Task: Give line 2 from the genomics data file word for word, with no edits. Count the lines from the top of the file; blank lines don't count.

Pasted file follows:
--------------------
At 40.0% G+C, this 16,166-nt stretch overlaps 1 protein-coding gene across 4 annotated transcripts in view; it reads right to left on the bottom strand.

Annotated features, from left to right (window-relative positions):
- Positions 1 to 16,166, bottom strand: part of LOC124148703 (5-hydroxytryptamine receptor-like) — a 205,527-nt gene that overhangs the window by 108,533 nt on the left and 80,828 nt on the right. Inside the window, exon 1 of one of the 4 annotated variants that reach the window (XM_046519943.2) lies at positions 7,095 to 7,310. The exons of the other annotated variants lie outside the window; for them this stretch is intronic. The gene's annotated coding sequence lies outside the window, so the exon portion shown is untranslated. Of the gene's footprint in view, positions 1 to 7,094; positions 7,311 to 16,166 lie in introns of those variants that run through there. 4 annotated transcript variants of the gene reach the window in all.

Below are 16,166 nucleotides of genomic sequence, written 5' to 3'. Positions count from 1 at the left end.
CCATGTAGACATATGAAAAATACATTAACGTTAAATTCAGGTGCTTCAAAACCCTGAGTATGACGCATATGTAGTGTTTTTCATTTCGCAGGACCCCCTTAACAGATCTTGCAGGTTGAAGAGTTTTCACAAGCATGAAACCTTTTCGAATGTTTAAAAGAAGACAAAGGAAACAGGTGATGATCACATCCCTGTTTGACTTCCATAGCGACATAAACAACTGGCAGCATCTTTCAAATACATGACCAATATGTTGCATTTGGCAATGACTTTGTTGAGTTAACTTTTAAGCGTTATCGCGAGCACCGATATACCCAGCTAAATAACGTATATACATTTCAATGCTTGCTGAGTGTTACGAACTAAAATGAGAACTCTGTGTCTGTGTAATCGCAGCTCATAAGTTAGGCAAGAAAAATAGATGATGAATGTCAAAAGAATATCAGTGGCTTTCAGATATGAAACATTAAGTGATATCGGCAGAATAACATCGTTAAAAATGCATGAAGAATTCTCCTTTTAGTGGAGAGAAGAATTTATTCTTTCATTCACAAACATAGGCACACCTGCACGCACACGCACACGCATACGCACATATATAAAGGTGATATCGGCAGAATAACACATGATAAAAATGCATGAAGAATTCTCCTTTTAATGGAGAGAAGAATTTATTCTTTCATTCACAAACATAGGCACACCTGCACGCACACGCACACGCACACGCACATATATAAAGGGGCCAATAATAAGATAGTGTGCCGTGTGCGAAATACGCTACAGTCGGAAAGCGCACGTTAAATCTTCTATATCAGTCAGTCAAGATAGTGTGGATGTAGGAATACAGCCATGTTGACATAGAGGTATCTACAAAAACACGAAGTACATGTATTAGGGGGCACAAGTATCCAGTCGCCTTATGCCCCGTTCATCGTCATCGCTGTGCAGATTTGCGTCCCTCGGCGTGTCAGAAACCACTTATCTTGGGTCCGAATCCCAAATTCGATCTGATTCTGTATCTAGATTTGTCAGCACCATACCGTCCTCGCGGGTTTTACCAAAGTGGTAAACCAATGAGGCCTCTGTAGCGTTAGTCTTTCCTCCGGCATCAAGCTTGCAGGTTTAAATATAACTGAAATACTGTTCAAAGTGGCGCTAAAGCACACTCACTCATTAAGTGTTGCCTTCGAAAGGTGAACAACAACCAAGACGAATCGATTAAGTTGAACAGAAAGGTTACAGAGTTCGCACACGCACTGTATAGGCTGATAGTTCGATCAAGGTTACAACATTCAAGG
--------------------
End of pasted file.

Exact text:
Annotated features, from left to right (window-relative positions):